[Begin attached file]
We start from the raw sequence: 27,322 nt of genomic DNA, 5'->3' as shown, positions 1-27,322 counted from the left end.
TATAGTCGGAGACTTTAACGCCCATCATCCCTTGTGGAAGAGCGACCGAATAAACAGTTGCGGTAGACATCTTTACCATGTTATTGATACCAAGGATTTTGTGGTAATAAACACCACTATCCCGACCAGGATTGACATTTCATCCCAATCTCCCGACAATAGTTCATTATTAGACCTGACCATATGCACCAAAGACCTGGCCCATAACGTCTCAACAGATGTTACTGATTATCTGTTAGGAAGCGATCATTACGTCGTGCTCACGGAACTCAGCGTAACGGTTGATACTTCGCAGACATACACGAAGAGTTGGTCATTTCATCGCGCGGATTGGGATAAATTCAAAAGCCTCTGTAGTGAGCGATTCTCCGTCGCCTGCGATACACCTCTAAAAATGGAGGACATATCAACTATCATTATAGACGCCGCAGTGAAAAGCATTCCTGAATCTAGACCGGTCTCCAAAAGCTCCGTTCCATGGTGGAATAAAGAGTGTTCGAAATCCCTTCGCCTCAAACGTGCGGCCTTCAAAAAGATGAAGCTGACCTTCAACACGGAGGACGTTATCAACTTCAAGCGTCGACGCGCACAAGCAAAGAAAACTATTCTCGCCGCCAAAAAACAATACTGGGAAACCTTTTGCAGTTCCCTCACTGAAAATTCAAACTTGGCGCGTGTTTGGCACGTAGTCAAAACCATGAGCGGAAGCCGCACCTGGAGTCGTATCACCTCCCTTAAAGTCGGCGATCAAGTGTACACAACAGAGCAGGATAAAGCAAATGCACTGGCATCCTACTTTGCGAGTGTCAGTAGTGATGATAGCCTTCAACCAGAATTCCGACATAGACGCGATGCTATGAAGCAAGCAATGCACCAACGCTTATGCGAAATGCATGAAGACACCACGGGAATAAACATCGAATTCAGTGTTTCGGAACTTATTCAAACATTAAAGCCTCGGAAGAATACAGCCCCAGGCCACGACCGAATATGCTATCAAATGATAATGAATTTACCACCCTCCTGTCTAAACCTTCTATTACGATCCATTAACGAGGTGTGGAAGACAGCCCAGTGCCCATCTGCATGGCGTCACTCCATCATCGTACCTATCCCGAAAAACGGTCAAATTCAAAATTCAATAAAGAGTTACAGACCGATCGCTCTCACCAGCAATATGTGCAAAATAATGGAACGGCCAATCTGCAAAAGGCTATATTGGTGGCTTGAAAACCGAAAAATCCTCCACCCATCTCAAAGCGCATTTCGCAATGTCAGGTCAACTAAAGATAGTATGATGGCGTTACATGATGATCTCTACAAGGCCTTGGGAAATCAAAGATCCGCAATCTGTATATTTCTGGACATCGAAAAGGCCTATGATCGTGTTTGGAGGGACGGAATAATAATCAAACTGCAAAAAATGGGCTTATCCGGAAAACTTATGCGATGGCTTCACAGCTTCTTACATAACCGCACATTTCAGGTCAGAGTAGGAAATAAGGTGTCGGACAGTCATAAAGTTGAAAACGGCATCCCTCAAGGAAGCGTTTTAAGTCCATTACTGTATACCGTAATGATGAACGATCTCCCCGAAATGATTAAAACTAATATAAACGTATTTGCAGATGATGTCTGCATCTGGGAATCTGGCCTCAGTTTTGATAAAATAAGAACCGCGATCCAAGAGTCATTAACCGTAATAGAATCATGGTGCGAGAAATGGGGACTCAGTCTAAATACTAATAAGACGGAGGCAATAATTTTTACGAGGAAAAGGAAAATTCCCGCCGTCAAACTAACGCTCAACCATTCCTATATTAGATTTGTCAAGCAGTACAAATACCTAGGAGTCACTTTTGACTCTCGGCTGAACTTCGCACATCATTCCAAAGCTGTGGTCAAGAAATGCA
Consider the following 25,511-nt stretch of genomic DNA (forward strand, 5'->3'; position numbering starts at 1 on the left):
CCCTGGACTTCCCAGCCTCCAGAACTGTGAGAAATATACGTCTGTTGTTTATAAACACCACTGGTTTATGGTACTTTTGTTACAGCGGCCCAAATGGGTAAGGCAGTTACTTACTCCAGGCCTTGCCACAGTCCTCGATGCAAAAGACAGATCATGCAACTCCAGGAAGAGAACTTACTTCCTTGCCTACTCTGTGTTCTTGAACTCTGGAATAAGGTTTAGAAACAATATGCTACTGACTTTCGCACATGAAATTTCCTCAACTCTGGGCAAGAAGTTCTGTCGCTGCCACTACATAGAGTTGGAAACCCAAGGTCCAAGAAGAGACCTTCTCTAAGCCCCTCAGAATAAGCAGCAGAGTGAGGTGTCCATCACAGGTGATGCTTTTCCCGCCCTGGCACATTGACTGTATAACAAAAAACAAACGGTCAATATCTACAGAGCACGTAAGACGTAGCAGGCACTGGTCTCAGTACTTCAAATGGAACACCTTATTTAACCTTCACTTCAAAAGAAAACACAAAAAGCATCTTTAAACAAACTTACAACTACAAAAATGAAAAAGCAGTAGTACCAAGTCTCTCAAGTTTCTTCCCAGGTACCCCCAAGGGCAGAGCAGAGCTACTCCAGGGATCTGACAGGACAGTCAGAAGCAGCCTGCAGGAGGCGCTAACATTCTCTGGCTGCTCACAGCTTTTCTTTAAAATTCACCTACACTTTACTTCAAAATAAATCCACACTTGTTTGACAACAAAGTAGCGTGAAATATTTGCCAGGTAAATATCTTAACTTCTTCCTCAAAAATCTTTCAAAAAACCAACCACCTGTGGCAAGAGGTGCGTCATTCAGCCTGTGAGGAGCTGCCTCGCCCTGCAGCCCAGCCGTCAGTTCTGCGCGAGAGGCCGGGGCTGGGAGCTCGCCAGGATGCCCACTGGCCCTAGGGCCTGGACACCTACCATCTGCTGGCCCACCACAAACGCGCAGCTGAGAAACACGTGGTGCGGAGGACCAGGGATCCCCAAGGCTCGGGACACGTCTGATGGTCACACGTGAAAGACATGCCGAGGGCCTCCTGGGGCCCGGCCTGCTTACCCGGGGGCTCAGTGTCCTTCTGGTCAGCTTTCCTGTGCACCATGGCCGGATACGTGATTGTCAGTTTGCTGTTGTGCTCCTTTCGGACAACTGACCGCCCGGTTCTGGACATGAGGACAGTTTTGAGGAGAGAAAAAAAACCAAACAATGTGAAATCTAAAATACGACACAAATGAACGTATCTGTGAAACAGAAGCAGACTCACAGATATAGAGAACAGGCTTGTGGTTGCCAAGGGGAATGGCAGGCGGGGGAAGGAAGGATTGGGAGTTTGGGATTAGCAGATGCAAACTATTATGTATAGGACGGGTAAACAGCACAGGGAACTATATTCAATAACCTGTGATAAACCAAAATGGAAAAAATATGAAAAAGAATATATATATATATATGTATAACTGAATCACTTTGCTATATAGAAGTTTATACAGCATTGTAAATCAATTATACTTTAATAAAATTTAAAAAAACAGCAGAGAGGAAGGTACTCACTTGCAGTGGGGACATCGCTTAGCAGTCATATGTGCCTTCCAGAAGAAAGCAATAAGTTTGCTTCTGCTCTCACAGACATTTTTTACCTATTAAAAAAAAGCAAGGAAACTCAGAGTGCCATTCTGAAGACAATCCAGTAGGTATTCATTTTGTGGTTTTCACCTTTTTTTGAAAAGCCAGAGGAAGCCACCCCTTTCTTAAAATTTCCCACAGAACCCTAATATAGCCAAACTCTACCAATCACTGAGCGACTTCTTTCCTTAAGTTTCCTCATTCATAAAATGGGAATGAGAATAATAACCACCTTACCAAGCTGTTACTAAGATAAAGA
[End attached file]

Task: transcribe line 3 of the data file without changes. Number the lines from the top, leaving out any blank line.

Consider the following 25,511-nt stretch of genomic DNA (forward strand, 5'->3'; position numbering starts at 1 on the left):